"Milking The System," Ctd

by Chris Bodenner

A reader writes:

The letter you posted complaining about individuals "milking" unemployment rather than taking undesirable jobs is absurd. For most of the letter, I disagreed with the writer but sympathized with his or her attitude. When I was laid off in 2002, I had too much pride to apply for unemployment benefits, and ate up my savings while looking for work. In retrospect, that was idiotic; I had paid into the system, I was legally entitled to the benefits, and taking advantage of them would have been no more disreputable than requesting my annual income tax refund.

So now that I am laid off again, I am actively looking for work, but I am also taking full advantage of unemployment benefits. Not only am I simply entitled to these benefits, but they enable me to look for work in the field I am actually trained in, to spend time gaining new skills, and, yes, spend time with friends relaxing after getting royally boned by the job market.

Another writes:

Even as the reader attacks those receiving unemployment he confesses to working "under the table." So here we have someone attacking those who receive benefits from a government program even as he defrauds that and other government programs avoiding legally-mandated contributions. Perhaps the post should have been titled "Bilking the System."


I'm sympathetic to the idea that one needs to do scrappy in this environment, and that may involve cutting some corners in order to put food on the table. But if that's the case, please don't throw stones, particularly if you're the one who's actually breaking the law. People drawing unemployment are receiving benefits from insurance paid for with premiums taken out of their wages--premiums which will only go up when employers employ people under the table rather than pay their share. A person not legally employed, like the reader, will probably be more likely to have to fall back on government assistance if laid off, funded by taxes the person hasn't been paying. A little more perspective and a little less knee-jerk libertarianism, please.


I understand the idea that possibly some laid off people are "milking the system" to seemingly enjoy the things that make life better. However, there is often another side to that same coin. When I was laid off, I was unable to get a job at my salary level, and to take one with much less pay would be less than unemployment was paying. Another thing one should realize is that with modern technology one can job hunt literally 24 hours a day. So while you may see your out of work friend "Joe" during the day, please realize that there are plenty of hours a week that you're not seeing that friend.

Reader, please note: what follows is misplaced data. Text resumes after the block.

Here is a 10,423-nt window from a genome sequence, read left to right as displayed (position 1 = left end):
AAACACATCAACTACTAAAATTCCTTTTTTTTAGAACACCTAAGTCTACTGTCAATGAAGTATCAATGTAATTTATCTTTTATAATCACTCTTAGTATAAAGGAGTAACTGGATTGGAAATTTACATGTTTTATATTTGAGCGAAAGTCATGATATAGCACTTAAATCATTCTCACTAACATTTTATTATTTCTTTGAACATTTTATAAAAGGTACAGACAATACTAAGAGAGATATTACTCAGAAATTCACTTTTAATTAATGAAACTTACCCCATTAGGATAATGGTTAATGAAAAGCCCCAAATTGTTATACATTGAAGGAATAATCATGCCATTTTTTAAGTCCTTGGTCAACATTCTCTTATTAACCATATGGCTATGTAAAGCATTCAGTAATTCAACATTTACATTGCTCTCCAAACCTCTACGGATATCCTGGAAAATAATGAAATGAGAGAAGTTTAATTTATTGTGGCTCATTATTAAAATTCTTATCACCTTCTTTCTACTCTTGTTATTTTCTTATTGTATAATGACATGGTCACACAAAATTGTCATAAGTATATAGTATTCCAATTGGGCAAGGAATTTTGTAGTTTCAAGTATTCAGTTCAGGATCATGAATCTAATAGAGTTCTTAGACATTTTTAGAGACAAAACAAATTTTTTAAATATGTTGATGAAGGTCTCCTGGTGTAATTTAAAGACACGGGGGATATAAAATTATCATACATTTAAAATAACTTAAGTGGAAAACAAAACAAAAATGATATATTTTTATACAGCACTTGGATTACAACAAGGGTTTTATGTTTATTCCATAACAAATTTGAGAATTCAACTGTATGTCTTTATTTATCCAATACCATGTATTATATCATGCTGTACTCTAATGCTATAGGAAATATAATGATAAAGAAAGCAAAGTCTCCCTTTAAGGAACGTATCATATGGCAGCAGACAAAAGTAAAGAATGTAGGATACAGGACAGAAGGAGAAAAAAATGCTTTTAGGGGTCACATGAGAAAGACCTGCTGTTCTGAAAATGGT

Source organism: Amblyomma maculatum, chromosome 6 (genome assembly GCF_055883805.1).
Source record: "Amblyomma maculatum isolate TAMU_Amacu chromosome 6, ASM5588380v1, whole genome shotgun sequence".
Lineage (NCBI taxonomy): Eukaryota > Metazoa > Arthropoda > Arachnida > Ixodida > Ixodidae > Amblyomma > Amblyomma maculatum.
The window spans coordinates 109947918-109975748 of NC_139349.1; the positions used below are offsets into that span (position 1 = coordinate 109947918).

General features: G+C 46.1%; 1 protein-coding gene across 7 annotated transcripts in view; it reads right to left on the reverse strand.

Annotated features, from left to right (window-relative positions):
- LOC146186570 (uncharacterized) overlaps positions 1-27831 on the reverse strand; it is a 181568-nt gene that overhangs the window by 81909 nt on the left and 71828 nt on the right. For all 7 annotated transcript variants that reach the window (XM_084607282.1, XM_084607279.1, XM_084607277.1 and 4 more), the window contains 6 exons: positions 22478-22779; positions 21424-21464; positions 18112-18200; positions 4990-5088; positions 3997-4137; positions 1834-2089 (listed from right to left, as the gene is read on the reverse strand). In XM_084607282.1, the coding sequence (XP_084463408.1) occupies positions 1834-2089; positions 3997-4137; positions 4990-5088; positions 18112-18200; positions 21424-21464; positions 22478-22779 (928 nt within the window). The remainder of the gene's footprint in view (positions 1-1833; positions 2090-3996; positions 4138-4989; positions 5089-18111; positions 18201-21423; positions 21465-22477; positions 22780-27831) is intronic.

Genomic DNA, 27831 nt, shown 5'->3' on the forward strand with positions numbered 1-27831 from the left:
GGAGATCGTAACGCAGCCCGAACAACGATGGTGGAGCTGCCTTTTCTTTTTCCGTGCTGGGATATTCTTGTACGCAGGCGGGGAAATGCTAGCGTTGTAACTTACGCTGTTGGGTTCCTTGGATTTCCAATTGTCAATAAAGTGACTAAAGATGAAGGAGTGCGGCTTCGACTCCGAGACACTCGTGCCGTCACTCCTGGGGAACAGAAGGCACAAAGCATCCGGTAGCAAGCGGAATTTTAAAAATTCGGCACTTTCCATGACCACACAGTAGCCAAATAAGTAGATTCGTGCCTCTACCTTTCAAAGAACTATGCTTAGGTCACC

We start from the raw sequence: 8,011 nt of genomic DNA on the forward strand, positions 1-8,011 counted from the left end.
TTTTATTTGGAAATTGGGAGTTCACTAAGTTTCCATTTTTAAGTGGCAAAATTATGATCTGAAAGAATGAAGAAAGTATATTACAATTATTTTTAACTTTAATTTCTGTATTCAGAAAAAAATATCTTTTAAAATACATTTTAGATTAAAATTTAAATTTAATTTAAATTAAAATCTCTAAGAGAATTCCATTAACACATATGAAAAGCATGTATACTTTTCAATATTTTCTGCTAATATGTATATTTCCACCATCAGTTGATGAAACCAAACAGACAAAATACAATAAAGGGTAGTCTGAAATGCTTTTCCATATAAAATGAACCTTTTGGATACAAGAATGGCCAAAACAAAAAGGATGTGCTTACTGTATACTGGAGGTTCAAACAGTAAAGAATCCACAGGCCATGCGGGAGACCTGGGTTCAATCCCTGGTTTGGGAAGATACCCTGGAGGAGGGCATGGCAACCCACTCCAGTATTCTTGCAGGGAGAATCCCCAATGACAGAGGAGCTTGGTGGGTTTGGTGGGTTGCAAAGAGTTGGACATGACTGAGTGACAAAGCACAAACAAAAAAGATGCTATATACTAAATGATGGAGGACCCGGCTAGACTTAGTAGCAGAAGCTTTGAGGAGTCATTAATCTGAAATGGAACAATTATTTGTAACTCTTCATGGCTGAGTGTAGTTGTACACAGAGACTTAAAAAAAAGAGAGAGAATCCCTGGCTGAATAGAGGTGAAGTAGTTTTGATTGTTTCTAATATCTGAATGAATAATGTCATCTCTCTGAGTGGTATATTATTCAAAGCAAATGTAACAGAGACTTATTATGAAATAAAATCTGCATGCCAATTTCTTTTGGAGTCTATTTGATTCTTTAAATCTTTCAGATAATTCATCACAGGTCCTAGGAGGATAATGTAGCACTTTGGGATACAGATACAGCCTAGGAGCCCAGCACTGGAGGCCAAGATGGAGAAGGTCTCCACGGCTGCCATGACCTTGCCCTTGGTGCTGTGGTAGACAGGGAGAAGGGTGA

I spent years on and off unemployment, being denied jobs because I was “overqualified,” being passed over because I was a college grad and would leave the factory for an office job before my employer could recover the cost of my training, etc., ad nauseum. I spent 5 years working at jobs ranging from janitor to welfare examiner, before finding my current professional position, a job I never dreamed I’d find, distantly related to my degrees in liberal arts and chemistry.

You don’t “milk the system” on unemployment. The money is barely enough to subsist, and it’s cut off as soon as you get a job, even if you won’t get a paycheck until after you complete two weeks of work. You spend your time alternating between worrying whether you’ll ever get anything and questioning your worth as a human being. Don’t tell me how easy it is, how it’s a free rideI’ve been there a few times, and each time it’s been hell!


I guess I get the point about how the non-virtuous unemployment recipients are taking their fellow citizens' tax dollars, but really, isn't there something more fundamentally humane about the notion that it's okay, given the opportunity, to just take a breather for a scant few months out of what is likely to be, for most of us, a pretty long hump of a hard working life?